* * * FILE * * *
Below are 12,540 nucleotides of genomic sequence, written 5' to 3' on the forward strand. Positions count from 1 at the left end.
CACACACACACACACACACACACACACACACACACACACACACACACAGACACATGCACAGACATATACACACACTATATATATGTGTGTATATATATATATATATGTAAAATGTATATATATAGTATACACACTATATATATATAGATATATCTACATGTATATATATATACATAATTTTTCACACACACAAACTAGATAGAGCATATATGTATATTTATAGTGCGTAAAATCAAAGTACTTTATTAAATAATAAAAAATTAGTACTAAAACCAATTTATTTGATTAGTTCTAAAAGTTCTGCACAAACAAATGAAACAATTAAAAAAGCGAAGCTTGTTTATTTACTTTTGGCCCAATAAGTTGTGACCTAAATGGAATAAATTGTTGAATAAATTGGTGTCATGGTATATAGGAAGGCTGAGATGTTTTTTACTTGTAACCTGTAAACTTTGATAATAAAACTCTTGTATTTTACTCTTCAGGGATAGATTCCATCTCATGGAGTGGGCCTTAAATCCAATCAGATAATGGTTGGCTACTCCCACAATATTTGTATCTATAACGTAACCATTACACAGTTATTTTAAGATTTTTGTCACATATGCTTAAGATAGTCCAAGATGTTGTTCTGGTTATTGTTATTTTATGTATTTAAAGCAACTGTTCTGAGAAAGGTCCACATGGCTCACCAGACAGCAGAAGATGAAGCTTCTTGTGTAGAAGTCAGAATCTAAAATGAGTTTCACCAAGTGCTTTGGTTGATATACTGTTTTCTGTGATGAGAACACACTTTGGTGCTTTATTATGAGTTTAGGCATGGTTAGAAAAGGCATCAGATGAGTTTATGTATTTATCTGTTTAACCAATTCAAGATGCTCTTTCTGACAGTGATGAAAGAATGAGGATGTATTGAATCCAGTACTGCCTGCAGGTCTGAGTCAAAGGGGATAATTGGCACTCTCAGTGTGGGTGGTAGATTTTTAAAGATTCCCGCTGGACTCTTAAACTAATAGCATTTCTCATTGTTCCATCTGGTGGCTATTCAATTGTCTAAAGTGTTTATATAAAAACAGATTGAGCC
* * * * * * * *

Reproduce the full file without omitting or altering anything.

Below are 12,540 nucleotides of genomic sequence, written 5' to 3' on the forward strand. Positions count from 1 at the left end.
CACACACACACACACACACACACACACACACACACACACACACACACAGACACATGCACAGACATATACACACACTATATATATGTGTGTATATATATATATATATGTAAAATGTATATATATAGTATACACACTATATATATATAGATATATCTACATGTATATATATATACATAATTTTTCACACACACAAACTAGATAGAGCATATATGTATATTTATAGTGCGTAAAATCAAAGTACTTTATTAAATAATAAAAAATTAGTACTAAAACCAATTTATTTGATTAGTTCTAAAAGTTCTGCACAAACAAATGAAACAATTAAAAAAGCGAAGCTTGTTTATTTACTTTTGGCCCAATAAGTTGTGACCTAAATGGAATAAATTGTTGAATAAATTGGTGTCATGGTATATAGGAAGGCTGAGATGTTTTTTACTTGTAACCTGTAAACTTTGATAATAAAACTCTTGTATTTTACTCTTCAGGGATAGATTCCATCTCATGGAGTGGGCCTTAAATCCAATCAGATAATGGTTGGCTACTCCCACAATATTTGTATCTATAACGTAACCATTACACAGTTATTTTAAGATTTTTGTCACATATGCTTAAGATAGTCCAAGATGTTGTTCTGGTTATTGTTATTTTATGTATTTAAAGCAACTGTTCTGAGAAAGGTCCACATGGCTCACCAGACAGCAGAAGATGAAGCTTCTTGTGTAGAAGTCAGAATCTAAAATGAGTTTCACCAAGTGCTTTGGTTGATATACTGTTTTCTGTGATGAGAACACACTTTGGTGCTTTATTATGAGTTTAGGCATGGTTAGAAAAGGCATCAGATGAGTTTATGTATTTATCTGTTTAACCAATTCAAGATGCTCTTTCTGACAGTGATGAAAGAATGAGGATGTATTGAATCCAGTACTGCCTGCAGGTCTGAGTCAAAGGGGATAATTGGCACTCTCAGTGTGGGTGGTAGATTTTTAAAGATTCCCGCTGGACTCTTAAACTAATAGCATTTCTCATTGTTCCATCTGGTGGCTATTCAATTGTCTAAAGTGTTTATATAAAAACAGATTGAGCC